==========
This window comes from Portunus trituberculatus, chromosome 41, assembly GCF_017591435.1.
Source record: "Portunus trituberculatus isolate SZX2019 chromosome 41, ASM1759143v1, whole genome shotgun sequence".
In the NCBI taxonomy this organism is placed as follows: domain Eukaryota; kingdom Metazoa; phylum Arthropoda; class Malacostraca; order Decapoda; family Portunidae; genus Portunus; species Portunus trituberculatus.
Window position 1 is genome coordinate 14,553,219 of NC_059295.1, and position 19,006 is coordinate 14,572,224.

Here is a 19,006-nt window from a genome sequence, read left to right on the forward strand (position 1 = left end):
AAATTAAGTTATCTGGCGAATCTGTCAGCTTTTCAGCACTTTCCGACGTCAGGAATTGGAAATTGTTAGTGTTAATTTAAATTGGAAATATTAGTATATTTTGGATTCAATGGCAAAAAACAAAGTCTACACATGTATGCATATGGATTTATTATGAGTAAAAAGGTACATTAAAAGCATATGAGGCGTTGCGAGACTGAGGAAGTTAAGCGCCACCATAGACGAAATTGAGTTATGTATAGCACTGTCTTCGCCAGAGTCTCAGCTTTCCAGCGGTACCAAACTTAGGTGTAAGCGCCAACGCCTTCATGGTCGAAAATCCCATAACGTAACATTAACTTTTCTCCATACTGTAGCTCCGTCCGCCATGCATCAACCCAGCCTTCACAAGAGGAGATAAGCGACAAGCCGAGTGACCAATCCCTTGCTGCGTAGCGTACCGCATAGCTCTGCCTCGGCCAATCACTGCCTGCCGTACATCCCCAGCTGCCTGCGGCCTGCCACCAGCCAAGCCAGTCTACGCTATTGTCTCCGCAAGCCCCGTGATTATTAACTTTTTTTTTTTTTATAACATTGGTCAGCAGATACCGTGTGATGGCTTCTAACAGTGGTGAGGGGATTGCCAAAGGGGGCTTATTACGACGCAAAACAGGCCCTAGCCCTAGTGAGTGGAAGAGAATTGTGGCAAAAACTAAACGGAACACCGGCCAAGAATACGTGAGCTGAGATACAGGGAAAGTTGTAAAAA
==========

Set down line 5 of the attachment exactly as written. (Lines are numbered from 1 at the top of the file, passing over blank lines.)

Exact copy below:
Here is a 19,006-nt window from a genome sequence, read left to right on the forward strand (position 1 = left end):